(What's wrong with shoulder seams?  I avoid unnecessary seams where I can, and often choose to knit jumpers top-down, in the round, in one piece so that there are no seams at all, but these designs have seams elsewhere, just not shoulder seams.) 

If I were choosing a knitted costume to represent early 1920s knitting, I would choose the 'Doreen' design rather than the 'Pauline' design.  And I wouldn't choose the 'Alicia' design because it's not very interesting and doesn't seem characteristically 1920s.  But when the replicas in the Coats-Patons donation were made in the early 1950s, I have no idea what the purpose was, or why particular designs were chosen, so I can't judge.  

In my next post, I'll write about another replica garment that was knitted from a Beehive Recipe Card, and is much more attractive, in my view.    

Wednesday 21 June 2023

Spats Revisited

In 2014, the Knitting & Crochet Guild received a donation from Coats plc of an archive of about 60 garments.  Coats plc at that time owned the Patons brand, previously Patons & Baldwins.  There was not much documentation with the archive, but we think that it was put together in the early 1950s, probably by James Norbury, who was then the chief designer for Patons & Baldwins.  There seem to be several different reasons for pieces to be in the archive, but some of them were evidently knitted from much earlier Patons & Baldwins patterns.  James Norbury appeared as a knitting expert on BBC TV programmes in the early 1950s, and I think it's possible that these reproductions were made for TV.  For instance, in 1951, he presented a series of six programmes on knitting, in one of which (according to Radio Times) he "shows some examples from his collection of historic knitted garments" - possibly some of those were reproductions.  

In this and the next posts, I shall be writing about the reproductions for which I have found matching patterns in the British Library. 

First, a pair of spats. 

Spats, from the Coats-Patons donation

(They came into the KCG collection with an attached label 'Gaiters', but no, they are spats.)   

I wrote previously here about an intriguing pattern leaflet for spats which I knew of but hadn't seen, Patons & Baldwins' Helps To Knitters No. 101.  The British Library, I discovered, has many of the early Helps to Knitters leaflets, and I have looked at the leaflet there.  (It is unfortunately hard to photograph well, because numbers 101 to 130 are bound together in one volume.)  The leaflet is titled "Hand-Knitted Spats from Various Wools".  Here is the illustration taken from the front cover.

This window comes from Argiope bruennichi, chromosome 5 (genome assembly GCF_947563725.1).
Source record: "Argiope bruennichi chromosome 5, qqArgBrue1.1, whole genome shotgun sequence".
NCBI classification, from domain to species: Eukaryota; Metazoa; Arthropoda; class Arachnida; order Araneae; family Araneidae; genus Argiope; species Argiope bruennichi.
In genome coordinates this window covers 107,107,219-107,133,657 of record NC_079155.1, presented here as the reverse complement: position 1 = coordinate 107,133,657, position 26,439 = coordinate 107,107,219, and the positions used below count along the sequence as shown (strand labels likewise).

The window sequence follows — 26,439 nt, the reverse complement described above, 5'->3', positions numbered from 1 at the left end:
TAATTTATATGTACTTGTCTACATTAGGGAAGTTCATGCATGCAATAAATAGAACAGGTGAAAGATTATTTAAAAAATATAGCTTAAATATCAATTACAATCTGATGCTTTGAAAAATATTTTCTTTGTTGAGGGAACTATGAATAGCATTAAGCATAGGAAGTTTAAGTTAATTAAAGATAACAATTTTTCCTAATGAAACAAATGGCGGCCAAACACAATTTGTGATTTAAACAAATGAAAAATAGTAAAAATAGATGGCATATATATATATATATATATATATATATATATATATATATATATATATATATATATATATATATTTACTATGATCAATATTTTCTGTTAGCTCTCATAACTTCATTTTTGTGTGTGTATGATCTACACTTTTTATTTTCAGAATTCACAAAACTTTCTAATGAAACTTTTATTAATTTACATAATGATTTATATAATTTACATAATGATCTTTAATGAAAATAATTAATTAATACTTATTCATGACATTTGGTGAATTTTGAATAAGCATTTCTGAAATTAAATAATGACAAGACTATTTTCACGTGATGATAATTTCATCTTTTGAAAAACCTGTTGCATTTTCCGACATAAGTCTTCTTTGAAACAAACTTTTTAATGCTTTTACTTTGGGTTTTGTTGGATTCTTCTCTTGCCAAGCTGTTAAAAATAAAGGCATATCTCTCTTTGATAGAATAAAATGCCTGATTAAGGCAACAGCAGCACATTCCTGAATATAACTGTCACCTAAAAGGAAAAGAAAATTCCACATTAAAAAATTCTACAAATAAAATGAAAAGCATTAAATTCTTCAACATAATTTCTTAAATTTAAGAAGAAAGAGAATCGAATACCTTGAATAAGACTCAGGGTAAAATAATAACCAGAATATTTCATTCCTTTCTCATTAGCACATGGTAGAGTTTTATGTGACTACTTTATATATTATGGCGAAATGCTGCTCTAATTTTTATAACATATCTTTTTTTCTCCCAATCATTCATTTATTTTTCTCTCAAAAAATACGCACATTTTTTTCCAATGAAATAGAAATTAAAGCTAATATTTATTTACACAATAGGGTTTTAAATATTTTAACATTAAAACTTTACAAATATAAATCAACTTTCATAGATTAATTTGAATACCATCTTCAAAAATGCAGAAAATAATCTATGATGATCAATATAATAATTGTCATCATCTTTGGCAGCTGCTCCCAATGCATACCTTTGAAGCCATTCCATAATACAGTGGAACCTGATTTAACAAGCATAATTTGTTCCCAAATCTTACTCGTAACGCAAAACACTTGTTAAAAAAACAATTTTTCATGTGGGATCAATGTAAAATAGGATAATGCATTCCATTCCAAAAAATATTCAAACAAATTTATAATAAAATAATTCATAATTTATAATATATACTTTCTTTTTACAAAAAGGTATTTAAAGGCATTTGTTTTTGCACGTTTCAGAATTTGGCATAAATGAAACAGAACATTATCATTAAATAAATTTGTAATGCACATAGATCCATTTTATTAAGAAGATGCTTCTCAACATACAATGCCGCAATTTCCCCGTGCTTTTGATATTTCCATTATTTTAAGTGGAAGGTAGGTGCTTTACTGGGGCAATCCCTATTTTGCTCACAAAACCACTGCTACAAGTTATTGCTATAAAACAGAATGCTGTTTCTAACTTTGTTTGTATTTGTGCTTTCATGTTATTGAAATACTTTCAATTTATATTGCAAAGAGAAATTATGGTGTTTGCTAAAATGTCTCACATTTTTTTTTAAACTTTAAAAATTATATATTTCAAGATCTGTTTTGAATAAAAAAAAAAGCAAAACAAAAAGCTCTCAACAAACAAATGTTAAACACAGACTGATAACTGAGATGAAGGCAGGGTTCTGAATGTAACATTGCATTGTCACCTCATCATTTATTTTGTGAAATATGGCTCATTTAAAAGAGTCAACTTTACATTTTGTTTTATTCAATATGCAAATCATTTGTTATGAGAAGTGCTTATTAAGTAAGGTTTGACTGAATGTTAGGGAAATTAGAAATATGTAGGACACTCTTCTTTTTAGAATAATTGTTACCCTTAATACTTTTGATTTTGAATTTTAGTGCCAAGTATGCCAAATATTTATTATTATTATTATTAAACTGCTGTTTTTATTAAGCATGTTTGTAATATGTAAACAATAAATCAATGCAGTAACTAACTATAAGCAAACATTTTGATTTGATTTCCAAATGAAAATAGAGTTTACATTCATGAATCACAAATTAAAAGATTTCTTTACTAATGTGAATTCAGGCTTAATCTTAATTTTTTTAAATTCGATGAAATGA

Lady wearing knitted spats,
from Helps to Knitters 101

And here is a rather poor photo of an illustration in the leaflet, to confirm that this is the original of our reproduced spats.    

The leaflet has four other designs too, all similar but with different tops, and of different varieties of 4-ply (fingering weight) P&B wool.  

The colours suggested in the pattern are Light Grey for the main colour, with Dark Grey and Blue, instead of white, red and blue respectively in the reproduction.  The Light Grey is a much more practical choice for an article to be worn out of doors over shoes, but if I'm right that the reproduced spats were intended to be shown on TV, perhaps the colours were chosen to give good contrast when shown in black and white. 

Another difference is that the reproduced spats were knitted flat, on two needles, with a seam up the back, whereas the original instructions have this design knitted in the round, on four needles. (The other four designs in the leaflet are knitted flat.)  I don't know why the change was made - perhaps the knitter really didn't like knitting in the round, or didn't know how, though that would be odd for a presumably professional knitter. 

As I said in the earlier post on spats, the fashion was launched in 1926, apparently at a party given by Lady Strathspey, who called them "Highland spattees".   I thought that the fashion might have been very short-lived, but Lady Strathspey was still promoting spattees in October 1928, when a letter from her appeared in several local newspapers across the country: 
"Last year and also in 1926 [your newspaper] was kind enough to be interested in the highland spattee which I was then privileged to sponsor. Women do not often reserve a permanent place in their wardrobes for a novelty such as this, and it may be that they are becoming less conservative (a point, I understand, upon which all the party managers are at the moment sorely exercised). Certain it is that the overknee gaiter, into which the original spattee evolved last season, appears to be quite firmly established, from Caithness in the North to Cornwall in the South; and also, as I can personally say, throughout Australia and New Zealand overseas. Possibly the explanation is that there was a definite demand for a warm woollen covering, easy to put on, which fits the leg and is waterproof." 
(I like the sly reference to the possible political leanings of women - 1928 was the year that women in the UK achieved electoral equality with men, so that all women over the age of 21 could vote.)

Ads for commercially knitted ladies' spattees persisted into the 1930s.  (Generally, it seems that 'spats' was used for men's wear and 'spattees' for women's wear, but spattees, Highland spattees, spats and gaiters are all used, apparently interchangeably,  for the women's garments.)   On the other hand, I found an article in the Sunderland local newspaper from September 1929 reporting that the weather had turned cold overnight and women had had to change from their summer outfits into something much warmer, including in "isolated cases", "old and the now out-of-date spattees" - so fashion had by then moved on, at least in Sunderland. 

The question remains of why someone in the early 1950s (say James Norbury) should have chosen this design to reproduce.  I don't think that there was any suggestion of reviving spats/spattees in the 1950s, though they do have similarities to the leg warmers of the 1970s.   And if you wanted to choose a few designs that are representative of 1920s knitwear, I don't think you would choose this one.  I don't know.